Asset Management Posters

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Asset Management Posters

  1. 1. Asset Management Plan
  2. 2. <ul><li>The State’s assets fall into three categories </li></ul><ul><ul><li>Surplus property </li></ul></ul><ul><ul><li>Underutilized property </li></ul></ul><ul><ul><li>Assets </li></ul></ul>Asset Management Efficiencies and Opportunities
  3. 3. Category #1: Disposal of Surplus Property <ul><li>Surplus Properties </li></ul><ul><ul><li>Not utilized – serves no current purpose </li></ul></ul><ul><ul><li>Not needed for the State’s future plans </li></ul></ul>
  4. 4. Current Surplus Property Fred C. Nelles School for Boys <ul><li>Location: Whittier, CA </li></ul><ul><li>Acreage: 74 </li></ul><ul><li>Estimated Value: $70 million </li></ul>
  5. 5. Proposed Surplus Property Agnews Developmental Center <ul><li>Location: San Jose, CA </li></ul><ul><li>Acreage: 86 </li></ul><ul><li>Estimated Value: $60 million </li></ul>
  6. 6. Category #2: Better Utilization of Existing State Property <ul><li>Properties are currently in use but underutilized </li></ul><ul><li>Potential exists to maximize usage of the property to achieve its highest and best use </li></ul><ul><li>Potential exists for long-term ground leases </li></ul>
  7. 7. Long-Term Ground Lease Example California Institution for Men, Chino <ul><li>Location: Chino, CA </li></ul><ul><li>Acreage: 1,700 (60 acres identified as underutilized) </li></ul><ul><li>Estimated Land-Lease Value: $1 million annually (beginning FY 2015-16) </li></ul>
  8. 8. Category #3: State Assets <ul><li>Applies to properties that are utilized but retain significant equity that may be attained by the State through refinance or sale </li></ul><ul><li>Includes office buildings and high-value properties </li></ul>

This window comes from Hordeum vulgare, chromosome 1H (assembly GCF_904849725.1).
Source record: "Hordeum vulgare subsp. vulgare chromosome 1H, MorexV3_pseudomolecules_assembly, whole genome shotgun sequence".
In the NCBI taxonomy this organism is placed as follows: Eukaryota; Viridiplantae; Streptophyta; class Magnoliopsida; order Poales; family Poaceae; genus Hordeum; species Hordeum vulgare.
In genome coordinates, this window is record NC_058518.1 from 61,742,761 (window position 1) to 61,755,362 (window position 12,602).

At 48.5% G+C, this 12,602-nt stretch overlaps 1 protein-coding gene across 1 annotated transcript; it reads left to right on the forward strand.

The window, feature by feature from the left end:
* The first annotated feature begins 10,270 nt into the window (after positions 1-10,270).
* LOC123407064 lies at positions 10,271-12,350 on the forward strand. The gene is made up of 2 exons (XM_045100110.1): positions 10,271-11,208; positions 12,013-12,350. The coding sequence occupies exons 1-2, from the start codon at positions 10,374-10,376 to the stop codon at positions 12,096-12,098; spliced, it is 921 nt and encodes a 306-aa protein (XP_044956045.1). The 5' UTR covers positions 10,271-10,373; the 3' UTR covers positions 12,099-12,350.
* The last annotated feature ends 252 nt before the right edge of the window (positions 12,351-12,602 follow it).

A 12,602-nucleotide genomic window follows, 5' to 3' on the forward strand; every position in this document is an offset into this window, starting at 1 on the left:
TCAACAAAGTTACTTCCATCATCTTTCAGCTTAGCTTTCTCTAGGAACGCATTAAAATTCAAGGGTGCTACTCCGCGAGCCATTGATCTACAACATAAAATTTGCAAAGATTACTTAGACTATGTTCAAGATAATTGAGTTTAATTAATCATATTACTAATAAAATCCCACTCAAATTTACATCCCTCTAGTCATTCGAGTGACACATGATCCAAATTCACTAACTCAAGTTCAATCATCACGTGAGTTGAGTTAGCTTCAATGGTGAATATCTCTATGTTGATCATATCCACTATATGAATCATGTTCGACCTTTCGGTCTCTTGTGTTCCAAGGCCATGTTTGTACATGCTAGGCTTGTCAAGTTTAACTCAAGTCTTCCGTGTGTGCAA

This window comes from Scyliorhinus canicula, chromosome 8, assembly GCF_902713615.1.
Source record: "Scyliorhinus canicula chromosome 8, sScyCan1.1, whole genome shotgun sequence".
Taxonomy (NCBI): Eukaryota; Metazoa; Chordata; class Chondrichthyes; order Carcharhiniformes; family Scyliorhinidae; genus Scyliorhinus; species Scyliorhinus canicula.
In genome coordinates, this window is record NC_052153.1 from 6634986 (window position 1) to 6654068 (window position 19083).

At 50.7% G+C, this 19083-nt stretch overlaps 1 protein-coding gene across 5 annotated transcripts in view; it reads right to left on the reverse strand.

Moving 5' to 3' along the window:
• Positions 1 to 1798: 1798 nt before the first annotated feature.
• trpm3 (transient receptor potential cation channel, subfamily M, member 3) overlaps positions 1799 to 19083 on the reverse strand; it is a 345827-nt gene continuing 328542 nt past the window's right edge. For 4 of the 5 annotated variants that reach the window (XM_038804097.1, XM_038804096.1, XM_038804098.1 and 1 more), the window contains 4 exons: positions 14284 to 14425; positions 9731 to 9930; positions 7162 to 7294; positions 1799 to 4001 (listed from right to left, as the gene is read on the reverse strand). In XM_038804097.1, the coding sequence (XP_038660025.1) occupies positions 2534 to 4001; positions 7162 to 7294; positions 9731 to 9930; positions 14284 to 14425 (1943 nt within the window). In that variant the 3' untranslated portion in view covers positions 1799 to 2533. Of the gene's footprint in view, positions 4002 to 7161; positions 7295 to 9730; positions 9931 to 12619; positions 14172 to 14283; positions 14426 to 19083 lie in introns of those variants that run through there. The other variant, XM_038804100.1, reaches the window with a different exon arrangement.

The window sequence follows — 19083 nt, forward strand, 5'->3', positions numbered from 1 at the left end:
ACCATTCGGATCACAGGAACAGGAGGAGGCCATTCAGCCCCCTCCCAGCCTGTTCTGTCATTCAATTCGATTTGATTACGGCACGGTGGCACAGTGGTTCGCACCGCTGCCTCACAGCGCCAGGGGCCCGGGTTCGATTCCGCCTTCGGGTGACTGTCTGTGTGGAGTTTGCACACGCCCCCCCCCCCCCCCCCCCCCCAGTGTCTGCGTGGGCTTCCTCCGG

9. 9. Refinancing of State-Owned Buildings <ul><li>Potential exists to refinance bond-financed buildings that have increased in value </li></ul><ul><li>Potential revenue: $500 - $600 million </li></ul>
  10. 10. Sale/Leaseback of State Buildings <ul><li>Allows the State to capture a property’s equity and eliminate debt tied to the property </li></ul><ul><li>State would continue to occupy the property per the leaseback agreement </li></ul><ul><li>Eleven buildings identified for potential sale/leaseback </li></ul><ul><li>Potential Revenue: $600 million </li></ul>
  11. 11. Sale/Leaseback Example Ronald Reagan Building <ul><li>Location: Los Angeles, CA </li></ul><ul><li>Estimated Market Value: $182 million </li></ul>
  12. 12. Sale of High-Value Properties <ul><li>Allows for the disposition of existing State assets to free up needed equity </li></ul><ul><li>Functions of property do not necessarily change, only ownership </li></ul><ul><ul><li>Opportunities exist for local fairs, community events, and racetracks to continue operation </li></ul></ul>
  13. 13. High-Value Property Example #1 Cow Palace <ul><li>Location: Daly City, CA </li></ul><ul><li>Acreage: 70 </li></ul><ul><li>Estimated Value: $40 – $75 million </li></ul>
  14. 14. High-Value Property Example #2 Orange County Fairgrounds <ul><li>Location: Costa Mesa, CA </li></ul><ul><li>Acreage: 190 </li></ul><ul><li>Estimated Value: $96 – $180 million </li></ul>
  15. 15. Summary <ul><li>The Asset Management Plan </li></ul><ul><ul><li>Presents an opportunity to fundamentally change the way we conduct our business and manage our assets </li></ul></ul><ul><ul><li>Requires multi-year implementation that must begin now </li></ul></ul><ul><ul><li>Could generate billions in General Fund income and savings </li></ul></ul>

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